CHRISTINA

My major body image hang ups come from the labels that people insist on putting on others.

From a young age I earned the title of being “the smart one” whenever the discussion of beauty came up; I have a gorgeous older sister and at that age I translated the label to mean that I wasn’t pretty or beautiful so therefore I had to be smart to be accepted.

This played itself out in a lot of ways, for most of my youth I over compensated with performance based activities to make up for my lack in aesthetic appeal. I perfected the art by being the witty funny girl, I always felt the need to fill the silence for fear that silence meant that I had been exposed.

The tricky part about body image is not about looking in the mirror and deciding whether or not I like what I see but it’s being around others and still liking who I am.

It took a while before I found my identity, an identity that was not rooted in the opinions or expectations of others. I still struggle with insecurities about whether or not I am pretty, light (complexion) or good “enough” as though there is a notional meter that hangs in the air and if I reach it then I am alright!

I have learnt that finding people who accept me for all my flaws is only part of the solution, I need to accept all my flaws to be the best partner/friend/sister I can be. This isn’t easy by a long shot because of the comparison game! The game where you compare myself to every pretty girl and think maybe she would be better suited for this relationship than you (scary thought but true). I have on countless occasions disqualified myself from being in relationships because I am sure he would do better with a “yellow bone” or I took a back seat in friendships because I never felt like I was “enough” as a friend (that other girl made for a better friend than I).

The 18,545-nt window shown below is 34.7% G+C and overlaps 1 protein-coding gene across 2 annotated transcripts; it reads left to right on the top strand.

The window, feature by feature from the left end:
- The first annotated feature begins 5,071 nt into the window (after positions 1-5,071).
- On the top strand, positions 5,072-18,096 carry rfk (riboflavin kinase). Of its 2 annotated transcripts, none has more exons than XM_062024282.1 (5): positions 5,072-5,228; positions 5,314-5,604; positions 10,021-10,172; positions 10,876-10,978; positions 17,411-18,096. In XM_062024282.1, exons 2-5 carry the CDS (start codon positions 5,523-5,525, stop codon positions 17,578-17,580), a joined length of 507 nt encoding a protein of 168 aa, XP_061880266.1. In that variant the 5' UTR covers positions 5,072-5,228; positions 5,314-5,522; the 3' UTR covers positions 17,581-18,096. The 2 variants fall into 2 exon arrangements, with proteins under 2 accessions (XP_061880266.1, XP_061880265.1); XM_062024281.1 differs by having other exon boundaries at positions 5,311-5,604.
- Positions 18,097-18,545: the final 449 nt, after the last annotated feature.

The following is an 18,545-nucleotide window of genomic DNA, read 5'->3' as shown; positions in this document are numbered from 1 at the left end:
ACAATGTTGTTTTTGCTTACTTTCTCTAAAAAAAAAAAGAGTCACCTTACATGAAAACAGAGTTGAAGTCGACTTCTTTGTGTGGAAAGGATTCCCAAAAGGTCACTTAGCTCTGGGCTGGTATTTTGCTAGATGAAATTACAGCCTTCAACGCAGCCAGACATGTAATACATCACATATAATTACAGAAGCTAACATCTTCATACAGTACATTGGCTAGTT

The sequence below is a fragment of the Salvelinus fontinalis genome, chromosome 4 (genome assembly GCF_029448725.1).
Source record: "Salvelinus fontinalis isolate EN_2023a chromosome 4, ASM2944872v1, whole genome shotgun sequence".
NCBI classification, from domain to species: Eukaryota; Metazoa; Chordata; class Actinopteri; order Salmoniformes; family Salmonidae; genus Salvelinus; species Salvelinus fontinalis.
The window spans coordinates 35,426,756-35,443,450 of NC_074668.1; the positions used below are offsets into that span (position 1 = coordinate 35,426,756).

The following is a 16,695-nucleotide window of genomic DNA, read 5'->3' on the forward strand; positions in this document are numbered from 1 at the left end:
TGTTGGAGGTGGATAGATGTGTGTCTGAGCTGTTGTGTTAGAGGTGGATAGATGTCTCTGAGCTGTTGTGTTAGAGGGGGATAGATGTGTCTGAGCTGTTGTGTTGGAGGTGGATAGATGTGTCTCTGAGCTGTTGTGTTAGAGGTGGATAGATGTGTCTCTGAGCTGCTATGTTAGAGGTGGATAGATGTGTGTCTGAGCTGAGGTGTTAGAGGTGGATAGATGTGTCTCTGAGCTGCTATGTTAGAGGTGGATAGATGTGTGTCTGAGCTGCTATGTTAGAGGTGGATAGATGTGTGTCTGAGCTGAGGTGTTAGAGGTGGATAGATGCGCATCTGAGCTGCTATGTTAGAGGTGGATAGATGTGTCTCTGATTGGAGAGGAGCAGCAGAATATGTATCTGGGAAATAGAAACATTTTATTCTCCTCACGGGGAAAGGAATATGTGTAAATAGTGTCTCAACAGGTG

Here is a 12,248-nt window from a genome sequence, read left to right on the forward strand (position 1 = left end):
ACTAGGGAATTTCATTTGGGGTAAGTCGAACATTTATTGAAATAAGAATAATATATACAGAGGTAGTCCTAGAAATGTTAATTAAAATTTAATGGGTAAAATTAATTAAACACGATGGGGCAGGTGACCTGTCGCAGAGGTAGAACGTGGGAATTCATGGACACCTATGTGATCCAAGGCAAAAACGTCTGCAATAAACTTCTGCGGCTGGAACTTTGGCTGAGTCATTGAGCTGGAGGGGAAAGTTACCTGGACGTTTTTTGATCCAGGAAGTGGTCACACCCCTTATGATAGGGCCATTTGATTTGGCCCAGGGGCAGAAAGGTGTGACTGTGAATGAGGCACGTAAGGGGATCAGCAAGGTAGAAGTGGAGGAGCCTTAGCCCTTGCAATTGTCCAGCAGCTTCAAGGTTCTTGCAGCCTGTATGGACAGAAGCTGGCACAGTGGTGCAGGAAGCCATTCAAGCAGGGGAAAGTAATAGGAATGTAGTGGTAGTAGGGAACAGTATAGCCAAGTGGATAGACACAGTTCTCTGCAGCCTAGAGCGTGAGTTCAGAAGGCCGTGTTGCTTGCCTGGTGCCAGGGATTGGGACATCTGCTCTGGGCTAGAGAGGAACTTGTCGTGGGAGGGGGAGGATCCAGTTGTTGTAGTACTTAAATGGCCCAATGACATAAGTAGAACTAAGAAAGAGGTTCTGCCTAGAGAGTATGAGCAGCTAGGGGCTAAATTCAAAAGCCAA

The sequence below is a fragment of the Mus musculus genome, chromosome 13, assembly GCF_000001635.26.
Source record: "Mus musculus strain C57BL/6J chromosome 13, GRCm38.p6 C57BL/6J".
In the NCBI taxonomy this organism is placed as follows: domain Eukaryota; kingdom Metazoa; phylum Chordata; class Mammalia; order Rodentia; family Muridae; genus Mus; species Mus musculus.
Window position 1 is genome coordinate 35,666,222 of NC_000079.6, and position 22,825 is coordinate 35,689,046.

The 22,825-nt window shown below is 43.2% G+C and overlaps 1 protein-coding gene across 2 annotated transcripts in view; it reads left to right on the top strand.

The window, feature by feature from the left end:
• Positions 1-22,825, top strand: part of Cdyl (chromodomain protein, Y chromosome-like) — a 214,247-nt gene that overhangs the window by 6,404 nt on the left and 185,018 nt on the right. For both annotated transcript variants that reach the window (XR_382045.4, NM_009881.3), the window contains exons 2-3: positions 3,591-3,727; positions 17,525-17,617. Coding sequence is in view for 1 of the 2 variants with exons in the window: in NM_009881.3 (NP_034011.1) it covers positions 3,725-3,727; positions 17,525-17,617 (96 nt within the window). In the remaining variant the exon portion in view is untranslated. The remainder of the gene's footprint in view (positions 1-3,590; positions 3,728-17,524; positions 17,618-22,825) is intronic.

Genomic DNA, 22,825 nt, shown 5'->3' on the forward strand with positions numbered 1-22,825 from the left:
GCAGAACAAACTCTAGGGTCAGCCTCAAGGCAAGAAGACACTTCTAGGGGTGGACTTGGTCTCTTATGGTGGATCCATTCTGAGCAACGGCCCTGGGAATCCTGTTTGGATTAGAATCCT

I remember a dear friend of mine Palesa Makopo saying sincerely: “You are a good friend” and that little phrase changed how I perceived myself and the value I believed I could add to peoples lives.

As Anonymous, yet wise, once said: “No one ever won at the game of comparison” (Sidenote: Another thing I heard from Palesa, it’s amazing the power that positively affirming people can have, try it with your friends and sisters, it may help them overcome their body image issues too).

That phrase has seen gradual progress in my thoughts and attitude, it’s a choice I make daily not to play the comparison game.

Identity is an intrinsic part of who we are, we search for it, we hide from it but no matter who you are something defines you, why not let it be the truth that defines you. I’m happy, not because life is perfect or that I am perfect but because I’m exactly where I need to be; I’m excited about where I will be but I am content with who and where I am.

Pink Blessings
Christina

CHRISTINA

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